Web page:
WITH the party conventions over, Nigerians now know the flagbearers of the political parties and can prepare for as well as make their forecast for the 2023 election. The last hurdle of the process has apparently been scaled with candidates naming their running mates.

In the case of the All Progressives Congress, APC, and the Labour Party, LP, a final seal is yet to be put on the position of their respective running mates.

The nomination of Kabir Masari and Doyin Okupe as mere “placeholders” was to meet the deadline of June 17 set by the Independent National Electoral Commission, INEC. Both men are to remain in that capacity on an interim basis, pending when the pork barrelling that goes on in the name of horse trading will be over and done with.

Balancing the geopolitical and religious demands of Nigeria’s electoral system, in view of the conventional practice of rotating power between the country’s regions, has made the nomination of party flagbearers as well as their running mates both a contentious and tricky issue that requires careful consideration.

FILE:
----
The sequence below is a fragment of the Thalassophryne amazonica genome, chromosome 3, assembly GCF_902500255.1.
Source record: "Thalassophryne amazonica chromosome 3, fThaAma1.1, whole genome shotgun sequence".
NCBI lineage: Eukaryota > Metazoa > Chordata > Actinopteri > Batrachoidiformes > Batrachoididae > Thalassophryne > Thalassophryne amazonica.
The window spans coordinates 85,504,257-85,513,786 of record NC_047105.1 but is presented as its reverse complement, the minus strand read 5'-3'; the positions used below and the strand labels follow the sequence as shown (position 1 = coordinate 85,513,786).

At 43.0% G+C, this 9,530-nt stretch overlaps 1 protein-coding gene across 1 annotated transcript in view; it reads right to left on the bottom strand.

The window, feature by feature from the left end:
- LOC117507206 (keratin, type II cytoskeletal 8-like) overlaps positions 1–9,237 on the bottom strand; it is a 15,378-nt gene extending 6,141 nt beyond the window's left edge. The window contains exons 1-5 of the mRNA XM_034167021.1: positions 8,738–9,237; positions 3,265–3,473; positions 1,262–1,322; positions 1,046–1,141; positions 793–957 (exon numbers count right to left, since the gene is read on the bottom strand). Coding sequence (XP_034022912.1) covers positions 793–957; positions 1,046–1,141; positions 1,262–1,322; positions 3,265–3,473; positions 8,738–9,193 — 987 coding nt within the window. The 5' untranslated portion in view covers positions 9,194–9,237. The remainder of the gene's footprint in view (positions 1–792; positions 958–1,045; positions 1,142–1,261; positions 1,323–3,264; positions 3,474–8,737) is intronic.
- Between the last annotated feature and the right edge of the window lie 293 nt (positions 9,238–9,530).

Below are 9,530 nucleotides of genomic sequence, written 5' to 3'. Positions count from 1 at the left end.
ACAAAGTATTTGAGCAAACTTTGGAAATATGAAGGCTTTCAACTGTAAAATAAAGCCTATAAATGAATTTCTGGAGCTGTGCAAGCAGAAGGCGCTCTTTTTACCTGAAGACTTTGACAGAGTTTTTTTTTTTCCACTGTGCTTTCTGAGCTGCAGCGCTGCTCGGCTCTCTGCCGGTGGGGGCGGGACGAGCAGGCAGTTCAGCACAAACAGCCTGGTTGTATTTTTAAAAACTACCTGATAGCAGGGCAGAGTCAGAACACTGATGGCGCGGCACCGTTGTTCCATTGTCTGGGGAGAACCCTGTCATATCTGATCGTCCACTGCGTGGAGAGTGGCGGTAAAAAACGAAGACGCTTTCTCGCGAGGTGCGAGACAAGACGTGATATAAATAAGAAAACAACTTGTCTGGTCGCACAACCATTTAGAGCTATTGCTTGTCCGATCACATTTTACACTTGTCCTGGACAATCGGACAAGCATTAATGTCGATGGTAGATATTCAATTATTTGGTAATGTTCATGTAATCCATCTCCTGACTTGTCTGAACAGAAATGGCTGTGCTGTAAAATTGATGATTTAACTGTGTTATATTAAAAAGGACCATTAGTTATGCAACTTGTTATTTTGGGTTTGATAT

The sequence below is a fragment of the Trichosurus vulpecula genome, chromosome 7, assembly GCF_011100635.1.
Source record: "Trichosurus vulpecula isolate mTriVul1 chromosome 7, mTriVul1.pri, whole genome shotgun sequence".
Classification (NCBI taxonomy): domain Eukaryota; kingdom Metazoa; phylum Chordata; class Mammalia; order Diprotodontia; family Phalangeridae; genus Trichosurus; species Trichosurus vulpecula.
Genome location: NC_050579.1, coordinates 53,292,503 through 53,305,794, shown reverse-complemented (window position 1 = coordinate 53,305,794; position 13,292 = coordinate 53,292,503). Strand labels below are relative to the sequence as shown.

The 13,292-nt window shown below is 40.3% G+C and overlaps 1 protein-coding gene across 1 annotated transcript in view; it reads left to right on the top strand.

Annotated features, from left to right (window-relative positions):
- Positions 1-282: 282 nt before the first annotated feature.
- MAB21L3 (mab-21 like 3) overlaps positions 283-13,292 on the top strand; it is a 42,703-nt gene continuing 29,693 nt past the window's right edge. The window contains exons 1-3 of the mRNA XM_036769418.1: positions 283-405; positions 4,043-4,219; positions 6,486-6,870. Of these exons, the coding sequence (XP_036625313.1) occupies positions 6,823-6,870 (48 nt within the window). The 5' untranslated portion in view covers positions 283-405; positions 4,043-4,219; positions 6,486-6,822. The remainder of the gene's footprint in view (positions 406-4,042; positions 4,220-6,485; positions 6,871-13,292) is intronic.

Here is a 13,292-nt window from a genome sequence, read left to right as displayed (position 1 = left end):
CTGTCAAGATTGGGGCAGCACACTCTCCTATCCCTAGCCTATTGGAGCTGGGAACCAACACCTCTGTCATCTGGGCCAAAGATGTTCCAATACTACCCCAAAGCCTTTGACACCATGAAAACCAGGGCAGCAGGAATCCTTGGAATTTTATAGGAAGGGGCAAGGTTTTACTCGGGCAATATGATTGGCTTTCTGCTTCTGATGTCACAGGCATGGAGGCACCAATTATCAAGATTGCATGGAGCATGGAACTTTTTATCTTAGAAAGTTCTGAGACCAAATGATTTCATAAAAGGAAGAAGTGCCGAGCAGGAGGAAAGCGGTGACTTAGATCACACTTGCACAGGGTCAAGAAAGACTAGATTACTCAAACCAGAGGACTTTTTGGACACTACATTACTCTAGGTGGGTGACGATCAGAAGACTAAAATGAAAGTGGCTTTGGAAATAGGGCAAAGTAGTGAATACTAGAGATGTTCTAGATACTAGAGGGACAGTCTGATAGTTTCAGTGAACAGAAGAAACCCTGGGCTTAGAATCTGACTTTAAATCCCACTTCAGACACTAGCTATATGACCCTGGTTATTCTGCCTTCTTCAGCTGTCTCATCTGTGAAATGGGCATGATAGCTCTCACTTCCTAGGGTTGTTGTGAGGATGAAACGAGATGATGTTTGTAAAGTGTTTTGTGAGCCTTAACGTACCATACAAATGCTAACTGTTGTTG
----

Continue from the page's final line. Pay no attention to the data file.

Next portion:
To get that wrong is just one remove from losing an election, no matter how bright are the prospects of a party and their candidates. The process is more rigorous for some candidates than it is for others. Perhaps more than any other candidate, APC’s Asiwaju Bola Tinubu has a relatively tough row to plough in this regard. Being a South-Western Muslim and Yoruba, his running mate should in the light of the aforementioned geopolitical demands of Nigerian politics be a Christian from the Northern region. That is the minimum requirement by convention.